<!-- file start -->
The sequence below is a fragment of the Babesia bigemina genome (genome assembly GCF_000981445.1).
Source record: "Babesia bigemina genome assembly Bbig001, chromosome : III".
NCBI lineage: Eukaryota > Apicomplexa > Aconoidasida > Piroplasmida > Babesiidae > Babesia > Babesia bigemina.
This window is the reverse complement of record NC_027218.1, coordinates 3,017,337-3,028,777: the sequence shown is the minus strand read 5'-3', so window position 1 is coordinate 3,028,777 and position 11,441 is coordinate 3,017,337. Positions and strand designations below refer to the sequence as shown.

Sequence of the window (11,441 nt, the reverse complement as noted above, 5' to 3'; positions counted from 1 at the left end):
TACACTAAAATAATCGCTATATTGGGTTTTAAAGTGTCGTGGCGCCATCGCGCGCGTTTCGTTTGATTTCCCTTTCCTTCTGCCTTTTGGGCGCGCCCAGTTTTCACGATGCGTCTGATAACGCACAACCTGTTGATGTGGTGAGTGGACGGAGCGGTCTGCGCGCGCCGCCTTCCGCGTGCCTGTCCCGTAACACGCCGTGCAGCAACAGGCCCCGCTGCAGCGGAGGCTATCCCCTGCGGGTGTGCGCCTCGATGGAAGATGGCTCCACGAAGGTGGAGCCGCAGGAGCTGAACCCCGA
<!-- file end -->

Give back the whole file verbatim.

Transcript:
The sequence below is a fragment of the Babesia bigemina genome (genome assembly GCF_000981445.1).
Source record: "Babesia bigemina genome assembly Bbig001, chromosome : III".
NCBI lineage: Eukaryota > Apicomplexa > Aconoidasida > Piroplasmida > Babesiidae > Babesia > Babesia bigemina.
This window is the reverse complement of record NC_027218.1, coordinates 3,017,337-3,028,777: the sequence shown is the minus strand read 5'-3', so window position 1 is coordinate 3,028,777 and position 11,441 is coordinate 3,017,337. Positions and strand designations below refer to the sequence as shown.

Sequence of the window (11,441 nt, the reverse complement as noted above, 5' to 3'; positions counted from 1 at the left end):
TACACTAAAATAATCGCTATATTGGGTTTTAAAGTGTCGTGGCGCCATCGCGCGCGTTTCGTTTGATTTCCCTTTCCTTCTGCCTTTTGGGCGCGCCCAGTTTTCACGATGCGTCTGATAACGCACAACCTGTTGATGTGGTGAGTGGACGGAGCGGTCTGCGCGCGCCGCCTTCCGCGTGCCTGTCCCGTAACACGCCGTGCAGCAACAGGCCCCGCTGCAGCGGAGGCTATCCCCTGCGGGTGTGCGCCTCGATGGAAGATGGCTCCACGAAGGTGGAGCCGCAGGAGCTGAACCCCGA